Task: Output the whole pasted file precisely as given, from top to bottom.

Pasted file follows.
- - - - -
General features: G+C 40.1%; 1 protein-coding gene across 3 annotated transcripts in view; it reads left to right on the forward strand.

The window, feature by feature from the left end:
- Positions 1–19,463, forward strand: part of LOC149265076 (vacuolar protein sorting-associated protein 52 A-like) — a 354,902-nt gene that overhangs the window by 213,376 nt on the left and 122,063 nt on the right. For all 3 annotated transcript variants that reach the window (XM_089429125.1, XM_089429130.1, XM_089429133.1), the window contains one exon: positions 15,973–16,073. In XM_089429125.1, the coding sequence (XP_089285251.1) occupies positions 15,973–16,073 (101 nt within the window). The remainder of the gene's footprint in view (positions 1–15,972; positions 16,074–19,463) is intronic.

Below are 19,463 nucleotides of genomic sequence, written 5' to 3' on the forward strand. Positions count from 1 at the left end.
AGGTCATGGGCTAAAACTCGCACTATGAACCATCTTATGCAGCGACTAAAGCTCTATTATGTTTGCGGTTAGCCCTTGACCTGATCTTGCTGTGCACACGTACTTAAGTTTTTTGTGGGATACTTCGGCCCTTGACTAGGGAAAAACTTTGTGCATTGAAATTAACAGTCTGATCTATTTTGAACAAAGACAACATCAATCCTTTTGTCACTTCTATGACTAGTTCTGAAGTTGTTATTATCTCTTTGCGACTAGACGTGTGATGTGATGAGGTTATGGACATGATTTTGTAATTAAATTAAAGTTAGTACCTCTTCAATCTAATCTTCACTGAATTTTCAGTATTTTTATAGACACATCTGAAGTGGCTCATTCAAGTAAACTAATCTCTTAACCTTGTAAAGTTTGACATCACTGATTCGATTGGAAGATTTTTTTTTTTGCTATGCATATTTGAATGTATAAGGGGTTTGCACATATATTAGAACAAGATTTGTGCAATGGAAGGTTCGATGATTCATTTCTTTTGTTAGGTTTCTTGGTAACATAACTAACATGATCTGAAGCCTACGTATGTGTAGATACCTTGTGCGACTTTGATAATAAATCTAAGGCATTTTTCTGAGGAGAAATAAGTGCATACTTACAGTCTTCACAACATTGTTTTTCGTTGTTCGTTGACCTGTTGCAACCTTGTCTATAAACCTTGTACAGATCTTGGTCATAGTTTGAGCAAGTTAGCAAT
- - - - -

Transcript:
General features: G+C 40.1%; 1 protein-coding gene across 3 annotated transcripts in view; it reads left to right on the forward strand.

The window, feature by feature from the left end:
- Positions 1–19,463, forward strand: part of LOC149265076 (vacuolar protein sorting-associated protein 52 A-like) — a 354,902-nt gene that overhangs the window by 213,376 nt on the left and 122,063 nt on the right. For all 3 annotated transcript variants that reach the window (XM_089429125.1, XM_089429130.1, XM_089429133.1), the window contains one exon: positions 15,973–16,073. In XM_089429125.1, the coding sequence (XP_089285251.1) occupies positions 15,973–16,073 (101 nt within the window). The remainder of the gene's footprint in view (positions 1–15,972; positions 16,074–19,463) is intronic.

Below are 19,463 nucleotides of genomic sequence, written 5' to 3' on the forward strand. Positions count from 1 at the left end.
AGGTCATGGGCTAAAACTCGCACTATGAACCATCTTATGCAGCGACTAAAGCTCTATTATGTTTGCGGTTAGCCCTTGACCTGATCTTGCTGTGCACACGTACTTAAGTTTTTTGTGGGATACTTCGGCCCTTGACTAGGGAAAAACTTTGTGCATTGAAATTAACAGTCTGATCTATTTTGAACAAAGACAACATCAATCCTTTTGTCACTTCTATGACTAGTTCTGAAGTTGTTATTATCTCTTTGCGACTAGACGTGTGATGTGATGAGGTTATGGACATGATTTTGTAATTAAATTAAAGTTAGTACCTCTTCAATCTAATCTTCACTGAATTTTCAGTATTTTTATAGACACATCTGAAGTGGCTCATTCAAGTAAACTAATCTCTTAACCTTGTAAAGTTTGACATCACTGATTCGATTGGAAGATTTTTTTTTTTGCTATGCATATTTGAATGTATAAGGGGTTTGCACATATATTAGAACAAGATTTGTGCAATGGAAGGTTCGATGATTCATTTCTTTTGTTAGGTTTCTTGGTAACATAACTAACATGATCTGAAGCCTACGTATGTGTAGATACCTTGTGCGACTTTGATAATAAATCTAAGGCATTTTTCTGAGGAGAAATAAGTGCATACTTACAGTCTTCACAACATTGTTTTTCGTTGTTCGTTGACCTGTTGCAACCTTGTCTATAAACCTTGTACAGATCTTGGTCATAGTTTGAGCAAGTTAGCAAT